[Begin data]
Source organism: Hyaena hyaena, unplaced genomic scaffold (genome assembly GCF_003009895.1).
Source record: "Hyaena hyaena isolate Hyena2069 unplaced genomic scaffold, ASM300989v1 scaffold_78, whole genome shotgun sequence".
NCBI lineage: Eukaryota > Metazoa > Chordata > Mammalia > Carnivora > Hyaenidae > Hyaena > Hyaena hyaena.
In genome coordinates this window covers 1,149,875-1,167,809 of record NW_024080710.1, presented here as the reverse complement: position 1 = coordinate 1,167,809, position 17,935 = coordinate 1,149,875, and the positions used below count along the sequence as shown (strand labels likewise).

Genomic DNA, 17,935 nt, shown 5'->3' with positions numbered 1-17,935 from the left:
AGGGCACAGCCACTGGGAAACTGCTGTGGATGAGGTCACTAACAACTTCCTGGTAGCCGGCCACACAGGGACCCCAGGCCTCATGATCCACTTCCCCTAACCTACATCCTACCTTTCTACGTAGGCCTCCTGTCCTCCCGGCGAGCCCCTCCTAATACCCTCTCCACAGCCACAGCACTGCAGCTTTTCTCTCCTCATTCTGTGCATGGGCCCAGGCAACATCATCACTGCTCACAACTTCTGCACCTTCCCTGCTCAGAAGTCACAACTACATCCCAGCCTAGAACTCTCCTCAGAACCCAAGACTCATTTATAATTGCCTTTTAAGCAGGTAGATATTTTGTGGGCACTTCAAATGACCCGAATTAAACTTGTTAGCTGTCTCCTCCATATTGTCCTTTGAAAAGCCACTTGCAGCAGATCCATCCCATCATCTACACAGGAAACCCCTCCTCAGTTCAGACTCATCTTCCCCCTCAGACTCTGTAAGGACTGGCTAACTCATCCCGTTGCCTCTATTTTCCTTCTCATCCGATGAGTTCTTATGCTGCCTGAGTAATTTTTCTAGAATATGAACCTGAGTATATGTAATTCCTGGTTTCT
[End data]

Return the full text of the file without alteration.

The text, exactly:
Source organism: Hyaena hyaena, unplaced genomic scaffold (genome assembly GCF_003009895.1).
Source record: "Hyaena hyaena isolate Hyena2069 unplaced genomic scaffold, ASM300989v1 scaffold_78, whole genome shotgun sequence".
NCBI lineage: Eukaryota > Metazoa > Chordata > Mammalia > Carnivora > Hyaenidae > Hyaena > Hyaena hyaena.
In genome coordinates this window covers 1,149,875-1,167,809 of record NW_024080710.1, presented here as the reverse complement: position 1 = coordinate 1,167,809, position 17,935 = coordinate 1,149,875, and the positions used below count along the sequence as shown (strand labels likewise).

Genomic DNA, 17,935 nt, shown 5'->3' with positions numbered 1-17,935 from the left:
AGGGCACAGCCACTGGGAAACTGCTGTGGATGAGGTCACTAACAACTTCCTGGTAGCCGGCCACACAGGGACCCCAGGCCTCATGATCCACTTCCCCTAACCTACATCCTACCTTTCTACGTAGGCCTCCTGTCCTCCCGGCGAGCCCCTCCTAATACCCTCTCCACAGCCACAGCACTGCAGCTTTTCTCTCCTCATTCTGTGCATGGGCCCAGGCAACATCATCACTGCTCACAACTTCTGCACCTTCCCTGCTCAGAAGTCACAACTACATCCCAGCCTAGAACTCTCCTCAGAACCCAAGACTCATTTATAATTGCCTTTTAAGCAGGTAGATATTTTGTGGGCACTTCAAATGACCCGAATTAAACTTGTTAGCTGTCTCCTCCATATTGTCCTTTGAAAAGCCACTTGCAGCAGATCCATCCCATCATCTACACAGGAAACCCCTCCTCAGTTCAGACTCATCTTCCCCCTCAGACTCTGTAAGGACTGGCTAACTCATCCCGTTGCCTCTATTTTCCTTCTCATCCGATGAGTTCTTATGCTGCCTGAGTAATTTTTCTAGAATATGAACCTGAGTATATGTAATTCCTGGTTTCT